Anecdotally, although it is true that there are many upscale private label items, we sometimes shy away from products because they are only available in private label format. At our local Publix, for example, other than Ready Pac Cool Cuts carrots and dip geared for schoolchildren, all the carrots are typically private label. It is not a beautiful upscale label — just a plain white label on clear plastic; we would buy more and pay more for a branded alternative or even a more upscale private label.
Carrying the products that consumers want is a sure-fire way to boost sales, and so the internationalization of the produce trade, which keeps items such as avocados on the shelf, is certain to provide a leap to sales. Also having products that appeal to the changing ethnic composition of America and to new cooking and taste trends is, of course, a wise idea. Yet, even such obviously good things pose risks. The big risk is improper or inadequate promotion. In the old days, seasons themselves provided natural merchandising and marketing opportunities: “Melons are Back” — now if they never really left, we have to consciously work to promote the product.
Staying in sync with consumer preferences for meal and snack times and venues is key. Yet we are hesitant to make too much of the boom in deli and prepared-food sales. Although some of this may represent a change in consumer habits, a lot of it seems to represent a change in retail perspectives, with many retailers focusing on broader deli operations, including prepared foods, breakfast programs, etc., as a way to compensate for shrinking grocery sales in the face of supercenters, club stores, deep discounters, etc.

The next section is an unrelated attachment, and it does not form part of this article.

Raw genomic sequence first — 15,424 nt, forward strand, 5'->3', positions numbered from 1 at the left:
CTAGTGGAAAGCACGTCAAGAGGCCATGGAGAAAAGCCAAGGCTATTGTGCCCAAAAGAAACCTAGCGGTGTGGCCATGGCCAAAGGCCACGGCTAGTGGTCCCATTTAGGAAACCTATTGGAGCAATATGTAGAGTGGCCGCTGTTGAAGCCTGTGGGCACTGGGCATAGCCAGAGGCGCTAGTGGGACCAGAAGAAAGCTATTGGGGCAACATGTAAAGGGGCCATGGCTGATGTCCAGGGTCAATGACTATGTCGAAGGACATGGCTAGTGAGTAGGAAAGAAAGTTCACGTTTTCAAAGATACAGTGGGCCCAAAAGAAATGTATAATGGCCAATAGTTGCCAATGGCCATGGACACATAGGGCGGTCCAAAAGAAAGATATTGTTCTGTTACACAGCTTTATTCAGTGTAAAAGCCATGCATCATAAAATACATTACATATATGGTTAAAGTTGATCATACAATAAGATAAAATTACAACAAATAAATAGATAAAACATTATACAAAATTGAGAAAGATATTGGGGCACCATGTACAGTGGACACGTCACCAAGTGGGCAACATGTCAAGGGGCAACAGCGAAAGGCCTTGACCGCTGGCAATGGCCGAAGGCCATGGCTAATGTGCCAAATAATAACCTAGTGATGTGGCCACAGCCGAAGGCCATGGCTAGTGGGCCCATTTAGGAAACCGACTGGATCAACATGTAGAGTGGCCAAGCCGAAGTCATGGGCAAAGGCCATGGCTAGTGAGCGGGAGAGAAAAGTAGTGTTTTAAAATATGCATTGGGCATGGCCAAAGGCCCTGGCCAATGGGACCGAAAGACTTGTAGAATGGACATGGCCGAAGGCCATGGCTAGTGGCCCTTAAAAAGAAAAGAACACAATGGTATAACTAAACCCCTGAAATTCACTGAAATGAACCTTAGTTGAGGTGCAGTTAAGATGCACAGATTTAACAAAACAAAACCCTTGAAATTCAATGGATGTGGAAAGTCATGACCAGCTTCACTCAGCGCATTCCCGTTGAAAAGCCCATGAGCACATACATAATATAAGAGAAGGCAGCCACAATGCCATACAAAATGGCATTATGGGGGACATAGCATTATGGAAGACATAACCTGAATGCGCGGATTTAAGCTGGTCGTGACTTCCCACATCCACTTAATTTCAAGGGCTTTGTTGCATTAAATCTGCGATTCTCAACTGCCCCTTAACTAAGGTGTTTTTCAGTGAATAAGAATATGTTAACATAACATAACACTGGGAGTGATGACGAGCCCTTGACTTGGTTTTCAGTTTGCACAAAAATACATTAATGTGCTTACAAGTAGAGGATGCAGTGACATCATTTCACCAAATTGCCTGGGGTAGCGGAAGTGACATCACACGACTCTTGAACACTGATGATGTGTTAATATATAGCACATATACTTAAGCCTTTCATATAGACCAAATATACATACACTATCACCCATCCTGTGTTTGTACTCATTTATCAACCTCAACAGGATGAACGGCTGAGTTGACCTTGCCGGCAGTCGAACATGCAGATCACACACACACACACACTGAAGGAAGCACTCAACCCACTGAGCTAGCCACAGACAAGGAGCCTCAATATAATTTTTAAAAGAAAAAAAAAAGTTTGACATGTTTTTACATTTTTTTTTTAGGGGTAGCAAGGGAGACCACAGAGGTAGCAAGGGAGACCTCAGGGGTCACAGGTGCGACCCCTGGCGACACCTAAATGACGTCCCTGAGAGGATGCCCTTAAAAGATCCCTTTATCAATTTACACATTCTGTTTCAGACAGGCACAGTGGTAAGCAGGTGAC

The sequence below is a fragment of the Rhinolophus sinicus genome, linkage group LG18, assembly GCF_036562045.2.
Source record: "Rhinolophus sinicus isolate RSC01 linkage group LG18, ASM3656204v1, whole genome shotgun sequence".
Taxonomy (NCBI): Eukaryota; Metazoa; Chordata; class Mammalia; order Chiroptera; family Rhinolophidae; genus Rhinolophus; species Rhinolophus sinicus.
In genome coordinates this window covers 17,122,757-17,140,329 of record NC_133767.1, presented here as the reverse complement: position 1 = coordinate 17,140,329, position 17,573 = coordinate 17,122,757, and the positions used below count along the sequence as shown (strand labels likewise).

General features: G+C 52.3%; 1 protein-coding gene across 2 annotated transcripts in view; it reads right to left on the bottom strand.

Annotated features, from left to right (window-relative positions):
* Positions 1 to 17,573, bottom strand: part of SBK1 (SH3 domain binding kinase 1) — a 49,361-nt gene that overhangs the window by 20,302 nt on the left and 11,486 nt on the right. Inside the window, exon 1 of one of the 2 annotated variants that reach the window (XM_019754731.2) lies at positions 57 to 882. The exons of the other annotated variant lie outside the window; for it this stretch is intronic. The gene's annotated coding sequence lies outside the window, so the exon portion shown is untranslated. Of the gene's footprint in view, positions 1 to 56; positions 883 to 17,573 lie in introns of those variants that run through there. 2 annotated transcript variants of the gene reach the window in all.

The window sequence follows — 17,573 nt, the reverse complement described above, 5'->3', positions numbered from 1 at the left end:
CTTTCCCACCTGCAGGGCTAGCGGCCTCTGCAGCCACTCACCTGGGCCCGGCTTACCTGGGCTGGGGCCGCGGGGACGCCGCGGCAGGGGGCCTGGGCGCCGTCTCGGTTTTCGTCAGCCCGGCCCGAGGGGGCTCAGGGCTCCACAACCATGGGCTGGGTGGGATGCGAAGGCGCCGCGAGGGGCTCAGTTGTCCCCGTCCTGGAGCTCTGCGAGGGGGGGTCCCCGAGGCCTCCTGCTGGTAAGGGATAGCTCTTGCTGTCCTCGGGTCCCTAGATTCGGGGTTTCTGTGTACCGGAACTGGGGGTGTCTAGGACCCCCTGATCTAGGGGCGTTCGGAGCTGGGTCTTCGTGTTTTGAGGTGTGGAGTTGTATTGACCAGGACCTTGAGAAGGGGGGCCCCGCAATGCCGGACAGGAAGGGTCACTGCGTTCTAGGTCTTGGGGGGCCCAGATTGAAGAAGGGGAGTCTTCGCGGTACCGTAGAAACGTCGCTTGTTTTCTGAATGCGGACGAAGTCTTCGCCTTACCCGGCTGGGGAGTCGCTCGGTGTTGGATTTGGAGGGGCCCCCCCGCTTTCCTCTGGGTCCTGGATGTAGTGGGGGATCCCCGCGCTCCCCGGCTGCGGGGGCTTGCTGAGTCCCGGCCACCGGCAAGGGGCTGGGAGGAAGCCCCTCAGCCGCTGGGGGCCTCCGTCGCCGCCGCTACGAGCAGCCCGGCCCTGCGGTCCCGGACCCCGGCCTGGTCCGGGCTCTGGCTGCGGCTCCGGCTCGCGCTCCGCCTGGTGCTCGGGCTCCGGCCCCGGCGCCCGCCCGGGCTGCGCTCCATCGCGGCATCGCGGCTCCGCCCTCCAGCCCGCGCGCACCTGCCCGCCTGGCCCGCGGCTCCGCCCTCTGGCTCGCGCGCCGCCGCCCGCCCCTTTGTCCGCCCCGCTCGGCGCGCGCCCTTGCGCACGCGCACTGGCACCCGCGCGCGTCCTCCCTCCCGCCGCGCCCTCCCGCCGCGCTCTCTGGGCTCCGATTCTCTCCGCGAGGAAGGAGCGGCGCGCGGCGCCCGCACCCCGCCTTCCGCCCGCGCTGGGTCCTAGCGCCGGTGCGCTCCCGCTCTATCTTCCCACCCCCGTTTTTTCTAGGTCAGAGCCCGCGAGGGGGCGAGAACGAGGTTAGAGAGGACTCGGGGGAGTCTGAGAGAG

Perhaps the real lesson here is that the day when delis were small scale and could buy (or steal) the occasional green pepper they needed from the produce department is long gone. Now many delis have substantial cooking operations, at store level or via commissary or prepared food supplier. As such, delis now represent a third market — not quite retail, not quite foodservice — and so there is an opportunity for those looking to ride the retail trend to focus on this market.
Here are four big opportunities for boosting sales:
First, have product that consumers want to buy — that includes the imports and assortment, but it also includes having bananas at various stages of ripeness to appeal to different consumers.
Second, suggest usage opportunities. It is fine to remind folks of old stand-bys, say bananas or peaches or berries with cereal, but it is also important to suggest new usage ideas. We wrote elsewhere about making Banana S’Mores — by slicing a banana with the peel still on, putting in marshmallows, chocolate and crumbled Graham crackers, putting the whole thing in aluminum foil and throwing it in the fire. It is easy to sell an extra hand of bananas every day to some families during the summer as they go out every night to the fire pit.
Third, get produce out of the produce department with extra displays at key points throughout the store.
Fourth, tie into big trends and big ideas — it may be local, it may be greenhouse grown, it may be organic.
Rising prices tend to make all produce directors look good. The great ones are already thinking about their comparables when prices start to fall.